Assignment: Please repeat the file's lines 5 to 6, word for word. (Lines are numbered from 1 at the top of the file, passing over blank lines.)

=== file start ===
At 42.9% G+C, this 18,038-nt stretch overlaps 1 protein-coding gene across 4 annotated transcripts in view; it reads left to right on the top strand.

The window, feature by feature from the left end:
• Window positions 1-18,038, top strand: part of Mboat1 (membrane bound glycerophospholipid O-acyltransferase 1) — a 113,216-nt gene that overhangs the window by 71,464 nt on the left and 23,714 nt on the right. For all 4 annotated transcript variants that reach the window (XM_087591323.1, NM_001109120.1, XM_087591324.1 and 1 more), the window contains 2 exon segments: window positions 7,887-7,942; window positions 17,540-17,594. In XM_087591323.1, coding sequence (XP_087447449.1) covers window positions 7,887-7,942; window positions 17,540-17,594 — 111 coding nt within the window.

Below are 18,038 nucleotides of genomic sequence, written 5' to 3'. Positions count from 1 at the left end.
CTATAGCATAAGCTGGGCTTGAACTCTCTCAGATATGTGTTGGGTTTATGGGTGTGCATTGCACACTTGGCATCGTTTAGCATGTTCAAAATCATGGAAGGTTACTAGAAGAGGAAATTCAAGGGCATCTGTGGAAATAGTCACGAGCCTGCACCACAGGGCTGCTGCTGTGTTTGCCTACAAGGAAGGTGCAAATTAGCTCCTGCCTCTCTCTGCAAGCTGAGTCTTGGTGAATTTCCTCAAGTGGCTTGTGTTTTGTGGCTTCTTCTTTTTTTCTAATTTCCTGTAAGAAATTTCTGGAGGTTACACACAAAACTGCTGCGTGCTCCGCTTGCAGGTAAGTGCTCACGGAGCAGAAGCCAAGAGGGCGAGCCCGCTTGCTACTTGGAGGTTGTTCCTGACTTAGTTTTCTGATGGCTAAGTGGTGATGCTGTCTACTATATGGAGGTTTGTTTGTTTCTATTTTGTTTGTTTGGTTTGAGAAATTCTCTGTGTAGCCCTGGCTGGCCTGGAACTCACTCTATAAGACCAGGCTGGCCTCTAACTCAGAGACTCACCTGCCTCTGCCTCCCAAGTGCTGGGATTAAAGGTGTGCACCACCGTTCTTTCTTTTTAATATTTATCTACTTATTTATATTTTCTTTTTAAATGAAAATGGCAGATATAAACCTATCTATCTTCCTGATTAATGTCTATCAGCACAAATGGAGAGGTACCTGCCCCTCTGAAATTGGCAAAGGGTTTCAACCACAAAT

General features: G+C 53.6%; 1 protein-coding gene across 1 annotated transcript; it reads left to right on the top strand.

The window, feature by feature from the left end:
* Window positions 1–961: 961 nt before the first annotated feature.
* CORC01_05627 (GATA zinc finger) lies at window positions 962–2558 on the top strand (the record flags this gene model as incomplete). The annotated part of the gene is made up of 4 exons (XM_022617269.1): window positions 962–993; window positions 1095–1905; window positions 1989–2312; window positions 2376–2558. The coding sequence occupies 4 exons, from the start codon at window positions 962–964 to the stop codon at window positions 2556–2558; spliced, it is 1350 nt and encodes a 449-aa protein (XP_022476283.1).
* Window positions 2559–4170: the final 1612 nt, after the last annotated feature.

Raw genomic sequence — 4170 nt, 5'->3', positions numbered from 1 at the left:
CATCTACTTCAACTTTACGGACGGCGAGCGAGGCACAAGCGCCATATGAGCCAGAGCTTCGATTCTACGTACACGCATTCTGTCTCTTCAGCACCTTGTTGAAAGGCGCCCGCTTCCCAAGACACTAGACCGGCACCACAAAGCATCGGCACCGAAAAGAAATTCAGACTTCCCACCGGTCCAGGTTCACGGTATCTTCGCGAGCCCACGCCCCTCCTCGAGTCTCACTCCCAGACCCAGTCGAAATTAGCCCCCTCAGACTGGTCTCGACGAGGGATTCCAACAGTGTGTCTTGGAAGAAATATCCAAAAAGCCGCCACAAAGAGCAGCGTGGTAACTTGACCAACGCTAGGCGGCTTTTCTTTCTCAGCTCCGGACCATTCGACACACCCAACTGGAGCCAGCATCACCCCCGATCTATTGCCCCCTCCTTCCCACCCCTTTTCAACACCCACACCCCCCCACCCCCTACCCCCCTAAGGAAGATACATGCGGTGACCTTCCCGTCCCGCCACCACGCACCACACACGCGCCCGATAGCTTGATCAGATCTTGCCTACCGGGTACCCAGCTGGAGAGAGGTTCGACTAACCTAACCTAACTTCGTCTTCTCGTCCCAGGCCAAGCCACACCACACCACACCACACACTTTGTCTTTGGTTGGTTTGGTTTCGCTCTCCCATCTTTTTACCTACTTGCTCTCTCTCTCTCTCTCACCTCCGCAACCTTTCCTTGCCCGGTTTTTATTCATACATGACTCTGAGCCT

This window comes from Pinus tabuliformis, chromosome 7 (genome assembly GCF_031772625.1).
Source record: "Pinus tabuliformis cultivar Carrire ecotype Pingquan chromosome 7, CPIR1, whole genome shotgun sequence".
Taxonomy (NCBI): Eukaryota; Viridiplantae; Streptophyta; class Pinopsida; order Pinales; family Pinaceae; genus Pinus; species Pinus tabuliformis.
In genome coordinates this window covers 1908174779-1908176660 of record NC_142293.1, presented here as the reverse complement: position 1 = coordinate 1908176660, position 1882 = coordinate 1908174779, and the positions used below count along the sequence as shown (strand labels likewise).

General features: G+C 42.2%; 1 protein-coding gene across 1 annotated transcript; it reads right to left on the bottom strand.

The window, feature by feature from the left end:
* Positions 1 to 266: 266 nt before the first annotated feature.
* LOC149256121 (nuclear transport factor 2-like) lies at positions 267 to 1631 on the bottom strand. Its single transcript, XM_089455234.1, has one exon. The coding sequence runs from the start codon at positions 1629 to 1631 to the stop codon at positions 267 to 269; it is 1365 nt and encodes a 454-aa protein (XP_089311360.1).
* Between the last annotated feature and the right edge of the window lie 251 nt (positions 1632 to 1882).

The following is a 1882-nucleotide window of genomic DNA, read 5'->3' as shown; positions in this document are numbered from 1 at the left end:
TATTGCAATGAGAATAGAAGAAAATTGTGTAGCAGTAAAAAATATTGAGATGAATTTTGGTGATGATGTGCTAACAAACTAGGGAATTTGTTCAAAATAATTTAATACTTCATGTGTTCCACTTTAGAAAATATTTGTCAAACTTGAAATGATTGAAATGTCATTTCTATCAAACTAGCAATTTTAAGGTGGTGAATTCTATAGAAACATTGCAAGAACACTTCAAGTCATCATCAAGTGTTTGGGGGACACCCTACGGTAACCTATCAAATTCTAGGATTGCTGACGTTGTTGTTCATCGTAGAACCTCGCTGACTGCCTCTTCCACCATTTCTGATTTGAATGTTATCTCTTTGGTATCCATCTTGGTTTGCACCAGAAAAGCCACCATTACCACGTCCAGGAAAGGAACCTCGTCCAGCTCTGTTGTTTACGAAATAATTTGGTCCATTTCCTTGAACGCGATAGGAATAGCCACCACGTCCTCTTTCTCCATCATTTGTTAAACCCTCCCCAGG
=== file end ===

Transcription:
CTATAGCATAAGCTGGGCTTGAACTCTCTCAGATATGTGTTGGGTTTATGGGTGTGCATTGCACACTTGGCATCGTTTAGCATGTTCAAAATCATGGAAGGTTACTAGAAGAGGAAATTCAAGGGCATCTGTGGAAATAGTCACGAGCCTGCACCACAGGGCTGCTGCTGTGTTTGCCTACAAGGAAGGTGCAAATTAGCTCCTGCCTCTCTCTGCAAGCTGAGTCTTGGTGAATTTCCTCAAGTGGCTTGTGTTTTGTGGCTTCTTCTTTTTTTCTAATTTCCTGTAAGAAATTTCTGGAGGTTACACACAAAACTGCTGCGTGCTCCGCTTGCAGGTAAGTGCTCACGGAGCAGAAGCCAAGAGGGCGAGCCCGCTTGCTACTTGGAGGTTGTTCCTGACTTAGTTTTCTGATGGCTAAGTGGTGATGCTGTCTACTATATGGAGGTTTGTTTGTTTCTATTTTGTTTGTTTGGTTTGAGAAATTCTCTGTGTAGCCCTGGCTGGCCTGGAACTCACTCTATAAGACCAGGCTGGCCTCTAACTCAGAGACTCACCTGCCTCTGCCTCCCAAGTGCTGGGATTAAAGGTGTGCACCACCGTTCTTTCTTTTTAATATTTATCTACTTATTTATATTTTCTTTTTAAATGAAAATGGCAGATATAAACCTATCTATCTTCCTGATTAATGTCTATCAGCACAAATGGAGAGGTACCTGCCCCTCTGAAATTGGCAAAGGGTTTCAACCACAAAT

General features: G+C 53.6%; 1 protein-coding gene across 1 annotated transcript; it reads left to right on the top strand.